■ Computer networks — Understand how networks can be used to retrieve and share information, and how they come with associated risks
■ Computer systems — Understand what a computer is, and how its constituent parts function together as a whole
■ Creating media — Select and create a range of media including text, images, sounds, and video
■ Data and information — Understand how data is stored, organised, and used to represent real-world artefacts and scenarios
■ Design and development — Understand the activities involved in planning, creating, and evaluating computing artefacts
■ Effective use of tools — Use software tools to support computing work
■ Impact of technology — Understand how individuals, systems, and society as a whole interact with computer systems
■ Programming — Create software to allow computers to solve problems
■ Safety and security — Understand risks when using technology, and how to protect individuals and systems The taxonomy provides categories and an organised view of content to encapsulate the discipline of computing. Whilst all strands are present at all phases, they are not always taught explicitly.
The units for key stages 1 and 2 are based on a spiral curriculum. This means that each of the themes is revisited regularly (at least once in each year group), and pupils revisit each theme through a new unit that consolidates and builds on prior learning within that theme. This style of curriculum design reduces the amount of knowledge lost through forgetting, as topics are revisited yearly. It also ensures that connections are made even if different teachers are teaching the units within a theme in consecutive years.
The Teach Computing Curriculum acknowledges that physical computing plays an important role in modern pedagogical approaches in computing, both as a tool to engage pupils and as a strategy to develop pupils’ understanding in more creative ways. Additionally, physical computing supports and engages a diverse range of pupils in tangible and challenging tasks. The physical computing units in the Teach Computing Curriculum are: ■ Year 5 – Selection in physical computing, which uses a Crumble controller ■ Year 6 – Sensing movement, which uses a micro:bit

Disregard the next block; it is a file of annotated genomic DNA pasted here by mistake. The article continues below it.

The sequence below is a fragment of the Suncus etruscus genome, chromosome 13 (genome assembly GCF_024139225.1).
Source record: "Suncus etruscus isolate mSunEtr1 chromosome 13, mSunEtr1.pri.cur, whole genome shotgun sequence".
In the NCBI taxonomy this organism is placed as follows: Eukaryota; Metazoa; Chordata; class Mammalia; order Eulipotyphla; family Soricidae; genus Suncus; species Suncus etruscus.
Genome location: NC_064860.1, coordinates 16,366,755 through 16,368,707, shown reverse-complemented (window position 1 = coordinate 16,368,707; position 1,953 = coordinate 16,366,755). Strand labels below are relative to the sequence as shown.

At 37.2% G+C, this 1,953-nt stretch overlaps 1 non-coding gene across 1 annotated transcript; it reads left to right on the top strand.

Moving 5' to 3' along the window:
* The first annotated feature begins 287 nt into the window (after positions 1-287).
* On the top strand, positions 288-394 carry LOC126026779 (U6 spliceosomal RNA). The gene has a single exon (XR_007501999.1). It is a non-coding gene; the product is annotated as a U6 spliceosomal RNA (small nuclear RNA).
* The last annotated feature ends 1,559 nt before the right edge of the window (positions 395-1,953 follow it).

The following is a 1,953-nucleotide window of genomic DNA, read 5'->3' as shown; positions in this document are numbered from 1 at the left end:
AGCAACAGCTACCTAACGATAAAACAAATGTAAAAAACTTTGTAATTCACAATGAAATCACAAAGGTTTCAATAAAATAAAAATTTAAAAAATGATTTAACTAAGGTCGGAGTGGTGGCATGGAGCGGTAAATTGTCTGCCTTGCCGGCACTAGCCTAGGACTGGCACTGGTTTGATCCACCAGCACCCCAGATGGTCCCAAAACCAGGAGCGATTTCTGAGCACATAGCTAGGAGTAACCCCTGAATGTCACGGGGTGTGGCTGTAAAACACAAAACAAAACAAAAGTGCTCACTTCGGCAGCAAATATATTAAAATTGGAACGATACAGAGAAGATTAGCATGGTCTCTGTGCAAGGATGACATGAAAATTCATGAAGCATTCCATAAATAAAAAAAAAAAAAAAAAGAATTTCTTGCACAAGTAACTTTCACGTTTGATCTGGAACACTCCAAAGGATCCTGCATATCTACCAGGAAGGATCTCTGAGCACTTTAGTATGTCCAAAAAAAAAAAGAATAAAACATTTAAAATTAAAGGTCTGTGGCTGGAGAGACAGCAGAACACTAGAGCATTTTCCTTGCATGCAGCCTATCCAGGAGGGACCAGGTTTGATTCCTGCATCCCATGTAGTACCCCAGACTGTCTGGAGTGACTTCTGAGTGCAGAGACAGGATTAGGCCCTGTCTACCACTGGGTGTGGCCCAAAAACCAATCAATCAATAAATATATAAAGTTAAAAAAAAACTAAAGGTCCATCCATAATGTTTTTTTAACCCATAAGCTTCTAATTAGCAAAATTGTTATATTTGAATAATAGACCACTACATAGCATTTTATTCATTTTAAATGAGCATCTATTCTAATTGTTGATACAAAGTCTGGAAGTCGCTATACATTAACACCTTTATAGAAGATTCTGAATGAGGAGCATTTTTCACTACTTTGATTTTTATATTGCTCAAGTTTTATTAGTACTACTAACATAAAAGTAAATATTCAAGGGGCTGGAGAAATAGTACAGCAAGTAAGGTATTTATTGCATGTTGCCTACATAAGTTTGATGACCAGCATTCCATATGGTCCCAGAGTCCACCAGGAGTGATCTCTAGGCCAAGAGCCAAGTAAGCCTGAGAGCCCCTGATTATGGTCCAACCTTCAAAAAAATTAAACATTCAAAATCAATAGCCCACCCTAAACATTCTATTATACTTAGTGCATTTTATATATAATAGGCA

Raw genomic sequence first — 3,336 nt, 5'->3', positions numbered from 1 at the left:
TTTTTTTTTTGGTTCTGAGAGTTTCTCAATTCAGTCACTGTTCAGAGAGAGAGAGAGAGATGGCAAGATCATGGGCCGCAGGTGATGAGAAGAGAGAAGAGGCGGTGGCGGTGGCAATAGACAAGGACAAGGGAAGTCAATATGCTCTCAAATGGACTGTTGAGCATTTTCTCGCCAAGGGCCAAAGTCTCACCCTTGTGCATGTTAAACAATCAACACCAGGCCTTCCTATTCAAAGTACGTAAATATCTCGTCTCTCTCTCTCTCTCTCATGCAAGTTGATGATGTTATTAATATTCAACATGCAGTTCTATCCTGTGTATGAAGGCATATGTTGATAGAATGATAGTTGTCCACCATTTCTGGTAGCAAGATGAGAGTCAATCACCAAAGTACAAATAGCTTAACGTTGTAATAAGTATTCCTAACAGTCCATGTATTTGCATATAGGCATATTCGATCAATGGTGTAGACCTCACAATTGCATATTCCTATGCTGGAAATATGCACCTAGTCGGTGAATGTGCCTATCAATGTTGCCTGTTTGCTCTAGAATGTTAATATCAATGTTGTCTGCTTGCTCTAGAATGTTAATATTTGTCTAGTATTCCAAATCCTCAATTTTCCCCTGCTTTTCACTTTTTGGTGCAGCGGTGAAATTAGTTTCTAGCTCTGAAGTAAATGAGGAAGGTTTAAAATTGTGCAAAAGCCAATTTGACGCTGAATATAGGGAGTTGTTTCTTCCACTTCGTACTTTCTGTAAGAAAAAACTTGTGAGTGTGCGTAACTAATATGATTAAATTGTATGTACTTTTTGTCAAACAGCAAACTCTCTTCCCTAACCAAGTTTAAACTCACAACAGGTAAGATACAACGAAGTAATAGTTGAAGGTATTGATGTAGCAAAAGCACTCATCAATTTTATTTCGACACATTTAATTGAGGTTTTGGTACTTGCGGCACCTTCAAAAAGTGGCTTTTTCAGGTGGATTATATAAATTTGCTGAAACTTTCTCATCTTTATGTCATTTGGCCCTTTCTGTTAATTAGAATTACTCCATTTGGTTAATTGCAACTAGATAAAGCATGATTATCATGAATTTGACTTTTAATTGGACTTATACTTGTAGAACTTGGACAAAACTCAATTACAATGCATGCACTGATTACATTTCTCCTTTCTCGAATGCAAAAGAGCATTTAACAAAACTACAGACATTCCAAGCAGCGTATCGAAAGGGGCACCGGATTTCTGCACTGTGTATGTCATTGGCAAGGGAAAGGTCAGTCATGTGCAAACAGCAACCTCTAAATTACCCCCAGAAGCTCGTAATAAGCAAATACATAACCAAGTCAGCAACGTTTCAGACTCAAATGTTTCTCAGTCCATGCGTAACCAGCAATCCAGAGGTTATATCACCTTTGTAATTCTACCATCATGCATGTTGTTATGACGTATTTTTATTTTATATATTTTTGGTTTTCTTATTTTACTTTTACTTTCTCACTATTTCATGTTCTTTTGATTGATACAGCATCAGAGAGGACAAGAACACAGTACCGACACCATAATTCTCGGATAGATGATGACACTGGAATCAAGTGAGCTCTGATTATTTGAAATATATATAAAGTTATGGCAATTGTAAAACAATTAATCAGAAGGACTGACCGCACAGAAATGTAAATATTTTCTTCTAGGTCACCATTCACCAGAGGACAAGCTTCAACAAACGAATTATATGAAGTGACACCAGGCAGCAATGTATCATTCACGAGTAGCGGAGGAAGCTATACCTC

The unit overviews for each unit show the links between the content of the lessons and the national curriculum and Education for a Connected World framework (ncce.io/ efacw). These references have been provided to show where aspects relating to online safety, or digital citizenship, are covered within the Teach Computing Curriculum. Not all of the objectives in the Education for a Connected World framework are covered in the Teach Computing Curriculum, as some are better suited to personal, social, health, and economic (PSHE) education; spiritual, moral, social, and cultural (SMSC) development; and citizenship. However, the coverage required for the computing national curriculum is provided.
Online Safety is much wider than computing curriculum content alone. In each school an annual Online-Safety week is planned and delivered across all year groups to supplement discrete units taught throughout the year.
Children will develop a love of computing learning.
There will be a clear progression of skills across EYFS, Key Stage 1 and 2 that builds on prior knowledge that can be demonstrated in final unit outcomes and class floor books that show good or better progress in computing from their starting points.
Children will have a good understanding of key computing vocabulary and concepts across the 10 computing strands ( see above)
Opportunities for children to use current resources and gain an understanding in a meaningful context.
Continued training and support for teachers ensuring they are the experts in the subjects that they teach.
Our children will be confident using a range of technology and be able to clearly discuss their learning from past and current topics, as well as explain their next steps.
Our children will understand how to engage with technology in a safe and creative way, which is embedded as part of the Egerton ethos.
Would you like to know more about Computing at our Schools?
Click here if you would like to see how National Curriculum Computing content is covered and organised within our rolling programme. You may also wish to find out more about how children make progress across the school by reading our the below progression documents which explain the knowledge and skills we expect a typical child to demonstrate at the end of each year. The document outlines the academic year in which each knowledge statement is covered so that we can be sure that learning is progressive whilst the skills are used to support differentiation in our mixed age classes. These documents reflect the what we want children to know and be able to do expressed in a series of 'I can ' statements.
For how other Computing knowledge and skills are taught alongside our thematic projects , please visit class pages for topic overviews.
You can find out more about the specific way provision in Foundation Stage 2 links into the subject by reading about objectives that children access in Computing in the Foundation Stage.